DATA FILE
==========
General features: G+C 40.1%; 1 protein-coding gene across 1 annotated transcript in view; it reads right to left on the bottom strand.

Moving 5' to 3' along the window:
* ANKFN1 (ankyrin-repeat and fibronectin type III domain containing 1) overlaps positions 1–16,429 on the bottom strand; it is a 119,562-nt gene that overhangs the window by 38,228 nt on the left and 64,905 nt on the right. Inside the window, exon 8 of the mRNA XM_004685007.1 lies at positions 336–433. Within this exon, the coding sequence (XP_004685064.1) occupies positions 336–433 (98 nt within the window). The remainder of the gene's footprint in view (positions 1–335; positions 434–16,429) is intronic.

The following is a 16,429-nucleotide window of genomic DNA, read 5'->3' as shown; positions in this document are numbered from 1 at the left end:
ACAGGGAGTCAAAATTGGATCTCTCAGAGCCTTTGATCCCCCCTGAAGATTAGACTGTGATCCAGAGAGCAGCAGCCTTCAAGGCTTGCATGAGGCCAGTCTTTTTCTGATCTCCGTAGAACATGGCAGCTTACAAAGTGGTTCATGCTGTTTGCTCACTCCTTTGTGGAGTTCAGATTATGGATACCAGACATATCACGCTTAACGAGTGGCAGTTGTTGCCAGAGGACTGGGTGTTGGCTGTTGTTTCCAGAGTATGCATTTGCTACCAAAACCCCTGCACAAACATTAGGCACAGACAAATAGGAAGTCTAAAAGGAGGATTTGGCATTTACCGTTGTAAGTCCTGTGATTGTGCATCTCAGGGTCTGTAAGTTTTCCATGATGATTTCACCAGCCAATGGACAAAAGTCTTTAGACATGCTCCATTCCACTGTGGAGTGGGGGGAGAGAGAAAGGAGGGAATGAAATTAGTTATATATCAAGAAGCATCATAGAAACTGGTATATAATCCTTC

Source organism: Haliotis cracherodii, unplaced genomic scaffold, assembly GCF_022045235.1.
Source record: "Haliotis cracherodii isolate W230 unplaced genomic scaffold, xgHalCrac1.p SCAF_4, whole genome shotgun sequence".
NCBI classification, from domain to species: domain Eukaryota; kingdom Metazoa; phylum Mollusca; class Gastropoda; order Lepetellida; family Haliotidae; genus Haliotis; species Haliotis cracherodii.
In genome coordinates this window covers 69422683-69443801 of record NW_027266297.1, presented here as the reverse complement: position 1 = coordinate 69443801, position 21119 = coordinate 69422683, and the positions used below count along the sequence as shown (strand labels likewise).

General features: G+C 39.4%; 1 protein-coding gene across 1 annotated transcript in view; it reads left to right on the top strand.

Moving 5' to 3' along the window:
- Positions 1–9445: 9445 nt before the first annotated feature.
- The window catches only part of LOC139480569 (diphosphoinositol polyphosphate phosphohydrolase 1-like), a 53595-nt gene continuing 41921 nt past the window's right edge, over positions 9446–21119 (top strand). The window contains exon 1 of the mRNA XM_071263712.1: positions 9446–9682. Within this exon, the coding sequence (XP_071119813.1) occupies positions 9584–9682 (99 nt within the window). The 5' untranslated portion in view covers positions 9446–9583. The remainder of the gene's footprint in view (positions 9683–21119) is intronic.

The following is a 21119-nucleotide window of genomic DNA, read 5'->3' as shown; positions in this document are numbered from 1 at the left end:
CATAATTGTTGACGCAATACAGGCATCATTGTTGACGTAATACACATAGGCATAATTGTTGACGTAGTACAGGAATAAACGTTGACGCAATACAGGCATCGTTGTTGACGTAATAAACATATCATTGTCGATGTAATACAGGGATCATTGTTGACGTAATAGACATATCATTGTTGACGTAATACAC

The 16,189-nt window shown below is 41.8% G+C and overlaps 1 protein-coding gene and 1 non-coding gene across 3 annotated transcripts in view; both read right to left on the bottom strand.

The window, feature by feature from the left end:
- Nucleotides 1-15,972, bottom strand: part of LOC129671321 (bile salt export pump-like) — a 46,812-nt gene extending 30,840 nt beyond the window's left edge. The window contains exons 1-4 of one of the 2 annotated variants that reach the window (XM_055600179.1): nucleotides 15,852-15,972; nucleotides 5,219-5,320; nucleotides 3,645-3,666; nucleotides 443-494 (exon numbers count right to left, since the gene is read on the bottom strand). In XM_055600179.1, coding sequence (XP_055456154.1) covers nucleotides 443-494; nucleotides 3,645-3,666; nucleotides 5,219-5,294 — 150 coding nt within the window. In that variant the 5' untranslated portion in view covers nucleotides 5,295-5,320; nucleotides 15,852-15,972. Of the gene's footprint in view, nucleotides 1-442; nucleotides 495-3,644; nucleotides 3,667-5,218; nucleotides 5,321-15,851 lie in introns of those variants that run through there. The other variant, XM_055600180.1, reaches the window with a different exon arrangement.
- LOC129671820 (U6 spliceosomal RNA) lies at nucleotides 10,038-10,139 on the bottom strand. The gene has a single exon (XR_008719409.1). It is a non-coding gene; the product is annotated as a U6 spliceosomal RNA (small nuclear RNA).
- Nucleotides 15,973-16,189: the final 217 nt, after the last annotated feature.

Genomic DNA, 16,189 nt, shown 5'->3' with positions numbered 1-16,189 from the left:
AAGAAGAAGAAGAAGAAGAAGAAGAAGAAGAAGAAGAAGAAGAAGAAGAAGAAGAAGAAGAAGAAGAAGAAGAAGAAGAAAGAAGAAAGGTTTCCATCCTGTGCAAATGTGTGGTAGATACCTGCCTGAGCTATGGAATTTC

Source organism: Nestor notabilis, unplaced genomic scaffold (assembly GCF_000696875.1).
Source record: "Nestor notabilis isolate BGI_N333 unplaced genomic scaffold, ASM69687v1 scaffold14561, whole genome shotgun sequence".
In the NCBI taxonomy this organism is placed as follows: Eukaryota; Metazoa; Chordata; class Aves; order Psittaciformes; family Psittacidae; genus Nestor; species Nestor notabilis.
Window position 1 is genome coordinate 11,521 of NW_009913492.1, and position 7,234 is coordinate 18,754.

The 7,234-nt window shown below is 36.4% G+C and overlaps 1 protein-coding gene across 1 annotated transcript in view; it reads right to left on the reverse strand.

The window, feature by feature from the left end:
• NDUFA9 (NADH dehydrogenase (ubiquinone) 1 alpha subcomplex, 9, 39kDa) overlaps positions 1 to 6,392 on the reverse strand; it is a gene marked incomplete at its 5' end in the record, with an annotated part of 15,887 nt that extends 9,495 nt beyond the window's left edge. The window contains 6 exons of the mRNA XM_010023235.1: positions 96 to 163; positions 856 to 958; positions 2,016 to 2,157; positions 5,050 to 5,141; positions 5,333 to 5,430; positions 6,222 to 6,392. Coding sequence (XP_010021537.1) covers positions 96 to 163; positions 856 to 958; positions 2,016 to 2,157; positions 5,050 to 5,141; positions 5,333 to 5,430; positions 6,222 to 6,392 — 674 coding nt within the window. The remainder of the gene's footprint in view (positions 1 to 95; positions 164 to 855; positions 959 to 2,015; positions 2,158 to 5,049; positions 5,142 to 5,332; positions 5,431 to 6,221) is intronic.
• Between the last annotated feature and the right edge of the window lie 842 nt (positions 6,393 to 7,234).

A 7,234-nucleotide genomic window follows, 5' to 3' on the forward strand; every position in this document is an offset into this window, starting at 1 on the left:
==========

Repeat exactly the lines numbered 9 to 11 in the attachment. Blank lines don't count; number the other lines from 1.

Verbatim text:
In genome coordinates this window covers 69422683-69443801 of record NW_027266297.1, presented here as the reverse complement: position 1 = coordinate 69443801, position 21119 = coordinate 69422683, and the positions used below count along the sequence as shown (strand labels likewise).

General features: G+C 39.4%; 1 protein-coding gene across 1 annotated transcript in view; it reads left to right on the top strand.

Moving 5' to 3' along the window: